Regarding prevention, the first thing that is fundamental is to gain a clearer time perspective. We are in a democratic system in which our political leaders have a mandate limited to four to five years at a time, which is not much to produce results against extremism. Since the rise of extremism in the 1990s, we have seen 25 years of continuous and fast growth, and I do not believe that we have reached the peak yet. It would be illusory to think that the decline in extremism will be far faster than the rise has been. As a result, we have a time dimension that is very difficult to cope with as an administration that has mandate limitations and annual budgets. Even if multi-program plans exist, they do not take into account the fact that extremism is a problem that may transcend our generation. Therefore, what we are doing with education, for example, is to look at particularly vulnerable populations. Additionally, we are trying to empower women, who generally have shown more common sense in the realm of radicalization. We are trying to involve the private sector, as financing online communities involves banks and telecom companies. We are looking at all possible drivers, such as poverty, marginalization, and government corruption—anything that may be resented more by the less fortunate communities. Another major preventive action, and a fundamental one, is to solve conflict. At the moment, the EU is trying energetically to support the UN process in Libya, to support any possible negotiations in Syria, and it has a mandate to negotiate with Iran.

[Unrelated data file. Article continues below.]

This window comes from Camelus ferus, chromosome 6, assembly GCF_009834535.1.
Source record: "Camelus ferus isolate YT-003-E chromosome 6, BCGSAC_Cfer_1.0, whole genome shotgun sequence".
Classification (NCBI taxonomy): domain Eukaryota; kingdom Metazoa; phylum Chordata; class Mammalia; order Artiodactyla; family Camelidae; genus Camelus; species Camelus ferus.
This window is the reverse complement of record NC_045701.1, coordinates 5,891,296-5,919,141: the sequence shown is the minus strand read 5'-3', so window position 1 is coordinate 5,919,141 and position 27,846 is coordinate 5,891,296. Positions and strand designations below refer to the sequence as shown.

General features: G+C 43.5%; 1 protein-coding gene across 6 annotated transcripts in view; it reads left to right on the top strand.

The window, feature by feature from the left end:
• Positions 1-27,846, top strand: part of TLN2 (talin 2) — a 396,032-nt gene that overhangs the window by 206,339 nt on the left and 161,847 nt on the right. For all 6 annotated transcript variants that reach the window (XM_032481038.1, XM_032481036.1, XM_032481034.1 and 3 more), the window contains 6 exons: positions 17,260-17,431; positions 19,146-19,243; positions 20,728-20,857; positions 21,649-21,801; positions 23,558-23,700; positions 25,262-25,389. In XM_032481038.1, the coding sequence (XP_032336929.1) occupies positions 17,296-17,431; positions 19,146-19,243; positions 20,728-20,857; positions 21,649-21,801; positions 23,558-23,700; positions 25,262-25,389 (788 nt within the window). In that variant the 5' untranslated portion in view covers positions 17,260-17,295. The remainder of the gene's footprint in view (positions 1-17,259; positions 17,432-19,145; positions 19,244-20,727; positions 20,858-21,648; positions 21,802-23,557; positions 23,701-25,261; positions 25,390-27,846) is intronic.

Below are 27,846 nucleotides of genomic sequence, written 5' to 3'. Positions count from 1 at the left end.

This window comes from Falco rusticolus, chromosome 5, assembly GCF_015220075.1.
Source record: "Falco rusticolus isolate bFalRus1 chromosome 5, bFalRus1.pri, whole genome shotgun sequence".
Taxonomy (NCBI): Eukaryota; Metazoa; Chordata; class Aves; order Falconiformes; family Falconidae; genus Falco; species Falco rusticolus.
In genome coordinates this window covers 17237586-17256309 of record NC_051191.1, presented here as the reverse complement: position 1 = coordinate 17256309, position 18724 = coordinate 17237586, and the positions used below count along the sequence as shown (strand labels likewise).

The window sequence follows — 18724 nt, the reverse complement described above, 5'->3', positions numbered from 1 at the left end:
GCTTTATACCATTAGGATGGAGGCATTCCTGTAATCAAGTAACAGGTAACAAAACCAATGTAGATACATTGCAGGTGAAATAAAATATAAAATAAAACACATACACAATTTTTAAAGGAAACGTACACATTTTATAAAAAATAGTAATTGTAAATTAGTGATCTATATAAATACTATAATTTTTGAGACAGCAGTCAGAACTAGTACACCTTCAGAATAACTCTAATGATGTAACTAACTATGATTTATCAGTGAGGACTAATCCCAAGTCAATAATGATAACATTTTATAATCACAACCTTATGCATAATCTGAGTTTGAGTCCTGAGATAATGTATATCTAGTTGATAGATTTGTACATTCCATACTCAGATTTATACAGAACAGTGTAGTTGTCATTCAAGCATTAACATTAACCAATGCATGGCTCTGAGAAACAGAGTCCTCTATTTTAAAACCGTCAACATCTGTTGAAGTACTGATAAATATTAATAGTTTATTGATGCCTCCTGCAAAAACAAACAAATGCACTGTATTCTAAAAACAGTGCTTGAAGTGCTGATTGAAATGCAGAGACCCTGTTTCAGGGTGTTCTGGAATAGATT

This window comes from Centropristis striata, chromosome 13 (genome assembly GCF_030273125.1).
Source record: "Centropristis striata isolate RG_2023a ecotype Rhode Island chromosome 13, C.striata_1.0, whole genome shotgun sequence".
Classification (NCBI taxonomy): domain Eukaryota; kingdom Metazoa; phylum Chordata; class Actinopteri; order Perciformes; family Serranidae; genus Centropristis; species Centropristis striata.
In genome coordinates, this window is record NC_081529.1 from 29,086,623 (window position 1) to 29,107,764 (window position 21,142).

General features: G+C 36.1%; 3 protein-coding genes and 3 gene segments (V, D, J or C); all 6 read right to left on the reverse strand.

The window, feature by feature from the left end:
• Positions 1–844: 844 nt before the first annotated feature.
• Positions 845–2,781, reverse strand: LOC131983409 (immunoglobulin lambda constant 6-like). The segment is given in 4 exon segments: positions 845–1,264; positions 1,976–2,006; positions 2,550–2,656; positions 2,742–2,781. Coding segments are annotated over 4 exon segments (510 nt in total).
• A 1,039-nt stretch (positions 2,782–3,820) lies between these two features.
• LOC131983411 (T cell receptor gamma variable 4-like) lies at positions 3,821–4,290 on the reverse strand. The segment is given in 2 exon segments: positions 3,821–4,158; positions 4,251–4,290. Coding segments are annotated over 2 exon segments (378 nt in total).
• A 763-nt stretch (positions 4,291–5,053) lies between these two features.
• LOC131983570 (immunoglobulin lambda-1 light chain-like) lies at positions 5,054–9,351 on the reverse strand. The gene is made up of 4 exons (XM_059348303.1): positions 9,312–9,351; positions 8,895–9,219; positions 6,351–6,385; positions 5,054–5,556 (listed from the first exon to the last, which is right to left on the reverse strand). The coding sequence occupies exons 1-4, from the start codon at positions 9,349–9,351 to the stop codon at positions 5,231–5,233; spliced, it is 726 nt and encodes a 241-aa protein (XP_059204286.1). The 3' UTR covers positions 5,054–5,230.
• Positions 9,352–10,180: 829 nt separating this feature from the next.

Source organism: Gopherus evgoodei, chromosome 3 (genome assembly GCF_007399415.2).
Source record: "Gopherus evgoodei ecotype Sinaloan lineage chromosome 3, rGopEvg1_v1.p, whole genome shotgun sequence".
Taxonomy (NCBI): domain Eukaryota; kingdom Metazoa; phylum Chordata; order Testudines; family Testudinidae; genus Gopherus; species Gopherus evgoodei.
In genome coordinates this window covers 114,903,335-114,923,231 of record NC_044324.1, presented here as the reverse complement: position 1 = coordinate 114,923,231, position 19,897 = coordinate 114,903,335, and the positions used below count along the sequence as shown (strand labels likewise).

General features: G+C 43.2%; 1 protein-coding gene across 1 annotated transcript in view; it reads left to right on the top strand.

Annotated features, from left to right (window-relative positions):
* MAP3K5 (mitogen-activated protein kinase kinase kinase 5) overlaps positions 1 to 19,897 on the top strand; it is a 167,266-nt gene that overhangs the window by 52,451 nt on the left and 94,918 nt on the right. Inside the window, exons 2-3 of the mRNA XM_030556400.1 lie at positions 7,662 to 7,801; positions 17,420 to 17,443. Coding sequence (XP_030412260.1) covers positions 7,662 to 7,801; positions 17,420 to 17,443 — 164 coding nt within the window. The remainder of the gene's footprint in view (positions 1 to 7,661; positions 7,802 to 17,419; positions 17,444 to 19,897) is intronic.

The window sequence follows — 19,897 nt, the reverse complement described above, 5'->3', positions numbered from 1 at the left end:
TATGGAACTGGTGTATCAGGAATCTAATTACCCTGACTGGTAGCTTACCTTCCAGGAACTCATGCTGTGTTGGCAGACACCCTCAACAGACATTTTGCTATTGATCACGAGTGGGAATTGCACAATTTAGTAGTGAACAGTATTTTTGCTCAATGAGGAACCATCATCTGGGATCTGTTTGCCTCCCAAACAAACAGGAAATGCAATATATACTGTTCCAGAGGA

Linking all these factors, it is now time to turn to the first of three panels. Without further do, I would like to congratulate the two organizations who are hosting this conference, and thank them in advance for the expertise they can provide in discussing these issues with a far-sighted perspective.

The Middle East Institute (MEI) is an independent, non-partisan, non-for-profit, educational organization. It does not engage in advocacy and its scholars’ opinions are their own. MEI welcomes financial donations, but retains sole editorial control over its work and its publications reflect only the authors’ views. For a listing of MEI donors, please click here.